Rangers: Dave King – At It Again?

by | Apr 22, 2017

Last week, Rangers International Football Club (RIFC) chairman, Dave King, unilaterally decided, as he does, that regulations were for other people. His attitude, as it does, could land him in court.

Yet, as they do, elements of Scotland’s Glasgow-based football media still consider him Rangers’ “best hope of salvation” and “still the right man to lead” them despite…EVERYTHING.

Followers of football club takeovers know that if individuals or groups “acting in concert” exceed 30% ownership, they are obliged by the “City Code on Takeovers and Mergers” to offer to buy the remaining shareholding. The independent “Takeover Appeal Board” (TAB) hears appeals against rulings by the Takeover Panel which administers the Code and supervises and regulates “takeovers and other matters to which (it) applies.”

On 13th March, the TAB confirmed that King, in January 2015, “acted in concert” with businessmen George Letham, George Taylor and Douglas Park to acquire 34.05% of RIFC. The media termed the quartet a “concert party,” which cued half-a-million “It Ain’t Half Hot, Mum” jokes, GIFs and memes, themselves surely breaching codes everywhere.

The TAB “affirmed” the Panel “ruling of 7th June 2016 that an obligation should be imposed” on King, as “the principal member of the group” to “extend an…offer to other shareholders…for all the issued shares…not owned by him and…Letham, Taylor and Park…at…20p per share” and announce it “by 12th April 2017.” King…didn’t. So, on 13th April, the Panel “initiated (court) proceedings…seeking an order requiring King to comply with these rulings,” an unprecedented move in its 49-year history.

On 13th March, King haughtily disputed “TAB’s much-delayed ruling (and) its logic” and said he would “take the appropriate time to…consider the best course of action for myself, RIFC and its shareholders,” calling the complaint, by RIFC ex-chairman David Somers, “part of the old Board’s efforts to preserve their positions without regard to what was best for Rangers Football Club, its supporters and shareholders.”

The ruling was “part of the price I have had to pay for being determined to rescue Rangers Football Club from its previous regime and the drastic consequences of their actions,” and the TAB had “not understood the true nature of what occurred at Rangers and the tremendous role that the activism of supporters played in ensuring regime change.”

King added that Rangers “should never have become caught up in” the “takeover struggle” which inspired the share acquisition. “Those who placed it in that position bear a heavy responsibility.” And the offer was “doomed to fail” as “20p is not…a fair price for RIFC’s shares nor…the price at which (they) are currently trading” (NB: this price “was not contested” by King at the Panel hearings).

Ten days later, King made his latest occasional Glasgow sojourn, from his Johannesburg home. Their usual purpose is a club investment search/beg and/or a rallying cry for others to “invest,” although where precisely he looks is rarely revealed.

He then talks to the football media, which dutifully publishes his words, unscrutinised and unquestioned. And last month, they prepared his way by honing their misinformation instincts. “Rangers make £300,000 profit,” screamed the March 23rd headlines, announcing the £278,000 pre-tax…er…loss revealed in RIFC’s unaudited July-December 2016 “trading results.”

I occasionally wonder if the media are stupid enough to swallow such audibly clumsy stunts. But the alternative is that they are willing accomplices to such deception, paying as little attention to its consequences as they did before Rangers went pop in 2012…something they now deny ever happened.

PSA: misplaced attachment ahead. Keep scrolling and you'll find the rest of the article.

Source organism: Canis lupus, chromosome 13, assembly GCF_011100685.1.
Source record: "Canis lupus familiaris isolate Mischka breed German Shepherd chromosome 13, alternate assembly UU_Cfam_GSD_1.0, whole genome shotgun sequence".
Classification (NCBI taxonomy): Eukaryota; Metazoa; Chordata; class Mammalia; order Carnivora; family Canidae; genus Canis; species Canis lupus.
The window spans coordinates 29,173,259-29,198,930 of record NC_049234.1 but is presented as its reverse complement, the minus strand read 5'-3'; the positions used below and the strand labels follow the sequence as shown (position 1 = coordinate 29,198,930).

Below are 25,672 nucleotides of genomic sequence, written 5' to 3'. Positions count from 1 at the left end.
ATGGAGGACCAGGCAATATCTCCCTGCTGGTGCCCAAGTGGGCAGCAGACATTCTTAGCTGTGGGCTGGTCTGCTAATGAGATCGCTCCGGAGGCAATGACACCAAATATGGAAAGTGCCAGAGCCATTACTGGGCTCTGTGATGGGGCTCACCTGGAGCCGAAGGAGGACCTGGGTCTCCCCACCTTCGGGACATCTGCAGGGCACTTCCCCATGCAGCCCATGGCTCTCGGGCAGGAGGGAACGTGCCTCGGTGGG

On March 31st 2015, RIFC produced fully-blown Interim results, with a statement by newly-installed interim chairman Paul Murray, a detailed financial review, an independent review by chartered accountants Jeffreys Henry LLP and extensive notes explaining the “Condensed Consolidated” income statement, balance sheet, statement of changes in equity, and cash flows.

Twenty-six days earlier, just before he and his associates took over RIFC, King promised to “guarantee the fans absolute transparency and accountability.” But, last March and this, RIFC produced “unaudited results” (July-December 2015) and “unaudited trading results” (July-December 2016), containing a one-page financial review, a one-page consolidated income statement and…er…that’s it. Sneeze and you’d miss them. Hell, sneeze and the paper involved wouldn’t make an adequate handkerchief.

The latest results had no discrete reference to October’s £2.9m loans from Rangers directors, not refuting suggestions that they formed part of the £5.3m revenue increase over 2015’s “comparative period.” Instead, media reports focused on the upbeat financial review which traditionally “takes the positives” from whatever figures are filed.

Media coverage of football club financial results invariably focuses on “pre-tax profit/loss” or overall profit/loss, regardless of which figure shines the kindest financial light. Recent articles on Swansea, Liverpool, Sheffield Wednesday, Leicester and Nottingham Forest did just that. And Southampton’s focussed on £4.9m overall profits, despite a £20.5m operating profit.

Called out on their “mistake,” some media outlets corrected their headlines but failed to report that the results were unaudited, unsigned and undated. And the spin was re-spun when King “jetted in” JUST as the “profit” was announced.

Trailblazing, as ever, was Chris Jack, a PR-department’s wet-dream as Glasgow Evening Times Rangers correspondent and, after years of Rangers PR-puffery, the Herald newspaper group’s senior sports writer. “Board could approve new Ibrox kit this summer if the deal is right for Rangers,” ran one headline. At first glance, this added little to Jack’s story from August 7th 2016, “King reveals Rangers could launch new kit.” Upon closer examination, it added…nothing…whatsoever.